Water Efficiency

Water efficiency requirements are being considered this year in a bill (AB 49 by Feuer & Huffman) that is similar to last year’s efforts - AB 2175 (Laird and Feuer). We delivered a copy of the E2 support letter for AB 49 signed by 192 members of the E2 community. This bill shifts water conservation from a voluntary program and establishes water conservation as a foundational component of water management in California. AB 49 requires increased water use efficiency for both urban and agricultural users by setting per capita reduction targets of 20% by 2020 for urban use and requiring best management practices for agricultural water use but no specific reduction requirement.
"I’d be happy to continue working on AB 49. I have a personal interest in making sure CA doesn’t run out of water in my lifetime!" – David Cheng
Most legislators with agriculture in their districts said that agriculture was already efficient. There was general support from legislators from urban districts. Since agriculture uses 80% of water delivered in the state, it needs to be part of the solution.

Another water efficiency bill by Senator Wolk (SB 460) shares some common elements with AB 49 but has weaker targets and no consequences for failing to meet reduction plans. Several legislators encouraged E2 to work with Senator Wolk’s office to help merge her bill into AB 49.

Marine Life Protection Act
"We left a good impression that will be remembered after the budget crisis passes and we get back to work on the energy and water transformations that California and the country needs." – Tony Bernhardt

For the last decade, California has been implementing the Marine Life Protection Act (MLPA) which creates a network of marine protected areas with the goal of enhancing the productivity of the ocean (See E2’s MLPA campaign page). The North Central Coast is the most recent area under design, with the North and South Coasts following later this year. Prior to our trip, we asked our membership to endorse our support letter for the “integrated preferred alternative” which achieves a careful balance among a broad array of interests. If adopted as is or strengthened, the IPA will be a worthwhile compromise - one that protects nursery habitats and centers of productivity with minimal short-term impact on fishing or other activities. While the decision rests in the hands of the California Fish and Game Commission, we mentioned MLPA implementation to legislators who serve on the budget committee or oversee the Fish and Game commission to make sure the MLPA is supported through the budget process.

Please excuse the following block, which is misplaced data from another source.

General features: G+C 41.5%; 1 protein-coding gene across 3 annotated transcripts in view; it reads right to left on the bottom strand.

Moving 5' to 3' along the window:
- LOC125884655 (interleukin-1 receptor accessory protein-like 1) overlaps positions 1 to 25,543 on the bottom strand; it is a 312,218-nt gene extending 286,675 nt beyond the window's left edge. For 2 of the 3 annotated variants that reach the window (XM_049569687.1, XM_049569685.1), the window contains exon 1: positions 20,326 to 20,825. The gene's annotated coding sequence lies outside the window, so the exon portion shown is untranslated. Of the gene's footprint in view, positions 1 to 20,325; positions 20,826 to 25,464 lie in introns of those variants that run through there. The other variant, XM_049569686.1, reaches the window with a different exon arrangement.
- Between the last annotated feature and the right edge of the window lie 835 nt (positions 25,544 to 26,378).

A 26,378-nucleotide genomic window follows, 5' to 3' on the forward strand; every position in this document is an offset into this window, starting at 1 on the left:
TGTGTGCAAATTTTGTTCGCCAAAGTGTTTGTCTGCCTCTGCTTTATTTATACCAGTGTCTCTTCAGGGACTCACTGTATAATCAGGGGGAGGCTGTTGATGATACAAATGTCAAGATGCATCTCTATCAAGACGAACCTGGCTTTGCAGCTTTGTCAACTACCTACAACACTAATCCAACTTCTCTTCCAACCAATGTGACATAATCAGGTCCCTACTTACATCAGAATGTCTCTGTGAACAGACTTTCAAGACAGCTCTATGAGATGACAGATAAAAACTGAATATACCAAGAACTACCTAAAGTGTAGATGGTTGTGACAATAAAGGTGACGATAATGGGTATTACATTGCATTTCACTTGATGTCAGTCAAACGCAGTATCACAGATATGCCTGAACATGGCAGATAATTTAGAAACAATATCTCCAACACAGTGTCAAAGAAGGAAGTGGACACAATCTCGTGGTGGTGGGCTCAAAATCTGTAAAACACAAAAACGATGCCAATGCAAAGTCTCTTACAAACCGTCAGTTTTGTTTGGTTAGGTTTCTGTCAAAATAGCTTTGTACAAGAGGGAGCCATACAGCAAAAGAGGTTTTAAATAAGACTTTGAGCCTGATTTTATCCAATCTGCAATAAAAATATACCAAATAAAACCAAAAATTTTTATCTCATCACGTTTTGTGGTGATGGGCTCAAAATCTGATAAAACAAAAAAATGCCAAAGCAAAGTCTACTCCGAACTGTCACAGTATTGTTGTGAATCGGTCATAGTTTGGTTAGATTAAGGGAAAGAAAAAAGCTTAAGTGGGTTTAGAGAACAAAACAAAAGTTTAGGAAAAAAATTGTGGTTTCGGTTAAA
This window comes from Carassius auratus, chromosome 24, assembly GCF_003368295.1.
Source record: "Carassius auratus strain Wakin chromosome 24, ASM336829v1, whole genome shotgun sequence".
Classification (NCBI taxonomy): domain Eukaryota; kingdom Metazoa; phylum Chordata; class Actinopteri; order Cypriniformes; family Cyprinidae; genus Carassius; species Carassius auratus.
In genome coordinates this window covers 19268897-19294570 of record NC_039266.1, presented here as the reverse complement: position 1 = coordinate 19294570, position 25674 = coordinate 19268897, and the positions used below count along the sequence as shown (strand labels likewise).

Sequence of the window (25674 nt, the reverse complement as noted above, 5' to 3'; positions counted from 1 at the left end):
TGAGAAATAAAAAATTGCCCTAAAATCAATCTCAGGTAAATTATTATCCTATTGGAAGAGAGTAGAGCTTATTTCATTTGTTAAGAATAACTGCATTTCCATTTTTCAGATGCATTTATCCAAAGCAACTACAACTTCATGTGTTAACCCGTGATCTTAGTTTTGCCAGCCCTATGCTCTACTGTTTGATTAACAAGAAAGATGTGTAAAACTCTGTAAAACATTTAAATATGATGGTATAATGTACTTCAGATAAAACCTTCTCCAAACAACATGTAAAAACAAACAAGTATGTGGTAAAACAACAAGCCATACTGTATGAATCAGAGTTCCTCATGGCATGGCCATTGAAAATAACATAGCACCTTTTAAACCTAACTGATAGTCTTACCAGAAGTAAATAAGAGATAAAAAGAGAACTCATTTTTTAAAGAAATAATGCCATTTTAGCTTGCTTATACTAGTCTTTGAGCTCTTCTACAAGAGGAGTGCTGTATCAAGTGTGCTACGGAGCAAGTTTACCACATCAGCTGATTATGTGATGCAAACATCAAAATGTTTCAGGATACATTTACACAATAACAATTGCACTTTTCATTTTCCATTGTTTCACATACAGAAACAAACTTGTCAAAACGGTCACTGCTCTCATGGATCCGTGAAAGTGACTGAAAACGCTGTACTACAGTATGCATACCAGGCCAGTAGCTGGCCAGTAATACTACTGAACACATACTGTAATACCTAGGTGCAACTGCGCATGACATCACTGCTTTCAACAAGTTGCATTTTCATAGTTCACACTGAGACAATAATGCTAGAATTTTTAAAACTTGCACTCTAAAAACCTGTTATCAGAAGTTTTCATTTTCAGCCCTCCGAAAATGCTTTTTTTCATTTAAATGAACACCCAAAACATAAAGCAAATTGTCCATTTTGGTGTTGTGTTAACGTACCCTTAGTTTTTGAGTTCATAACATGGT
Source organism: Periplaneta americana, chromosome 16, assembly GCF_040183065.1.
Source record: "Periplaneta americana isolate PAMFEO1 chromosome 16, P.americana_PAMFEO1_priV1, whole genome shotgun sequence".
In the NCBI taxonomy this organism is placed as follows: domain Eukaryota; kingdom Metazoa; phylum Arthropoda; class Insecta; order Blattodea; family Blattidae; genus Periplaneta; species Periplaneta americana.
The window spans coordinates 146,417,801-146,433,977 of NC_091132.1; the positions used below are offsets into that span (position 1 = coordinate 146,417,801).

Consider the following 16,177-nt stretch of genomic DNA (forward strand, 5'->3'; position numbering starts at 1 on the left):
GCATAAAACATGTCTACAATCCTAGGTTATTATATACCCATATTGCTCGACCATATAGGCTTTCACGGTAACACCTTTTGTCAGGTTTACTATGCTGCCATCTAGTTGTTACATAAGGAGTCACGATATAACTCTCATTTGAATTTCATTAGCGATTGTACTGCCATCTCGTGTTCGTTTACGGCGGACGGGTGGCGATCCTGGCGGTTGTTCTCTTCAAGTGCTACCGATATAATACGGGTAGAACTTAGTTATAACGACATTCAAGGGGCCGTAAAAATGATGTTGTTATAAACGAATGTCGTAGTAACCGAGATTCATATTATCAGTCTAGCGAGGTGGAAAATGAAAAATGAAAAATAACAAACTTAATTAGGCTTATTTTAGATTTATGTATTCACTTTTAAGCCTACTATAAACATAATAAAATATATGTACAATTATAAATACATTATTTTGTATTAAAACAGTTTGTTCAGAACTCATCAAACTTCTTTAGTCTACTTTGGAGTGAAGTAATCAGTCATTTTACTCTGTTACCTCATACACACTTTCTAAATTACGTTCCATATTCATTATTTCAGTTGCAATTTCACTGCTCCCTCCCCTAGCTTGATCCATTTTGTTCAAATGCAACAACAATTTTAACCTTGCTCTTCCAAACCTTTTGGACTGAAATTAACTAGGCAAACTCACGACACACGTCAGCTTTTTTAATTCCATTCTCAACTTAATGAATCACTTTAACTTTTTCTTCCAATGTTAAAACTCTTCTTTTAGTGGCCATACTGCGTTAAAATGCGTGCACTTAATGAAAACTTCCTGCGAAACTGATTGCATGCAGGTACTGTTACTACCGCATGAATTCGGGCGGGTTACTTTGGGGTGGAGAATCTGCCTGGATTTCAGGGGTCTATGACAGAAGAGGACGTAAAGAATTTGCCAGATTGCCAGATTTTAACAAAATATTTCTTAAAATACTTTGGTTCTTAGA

Expanding E2’s Influence
"Our team met with staffers at two Republican offices that were interested in hearing more from E2 in order to begin a stronger relationship. AB49 offers a chance for us to follow up."  – Laura Shenkar

"I am convinced that both sides of the aisle in Sacramento are serious about continuing to push California’s leadership on environmental solutions." – Bill Unger

One way to measure the influence of E2 in California is to look at legislators’ receptivity to meeting with us. Of the 65 meetings we requested, 53 meetings were accepted – which fully booked our three teams on each day. Due to term limits in California, we are constantly establishing new relationships and reconnecting with old ones where members are elected to the other House. For example, there is no one left in the Assembly that was there when we first started working in Sacramento.

There may be some encouraging news in our efforts to get more bi-partisan support for environmental/economic policies. While we try to earn bi-partisan support in all of our efforts, on major legislative efforts in the past, it has been difficult to get even one or two Republican votes. This year we developed specific strategies for our meetings with Republican members.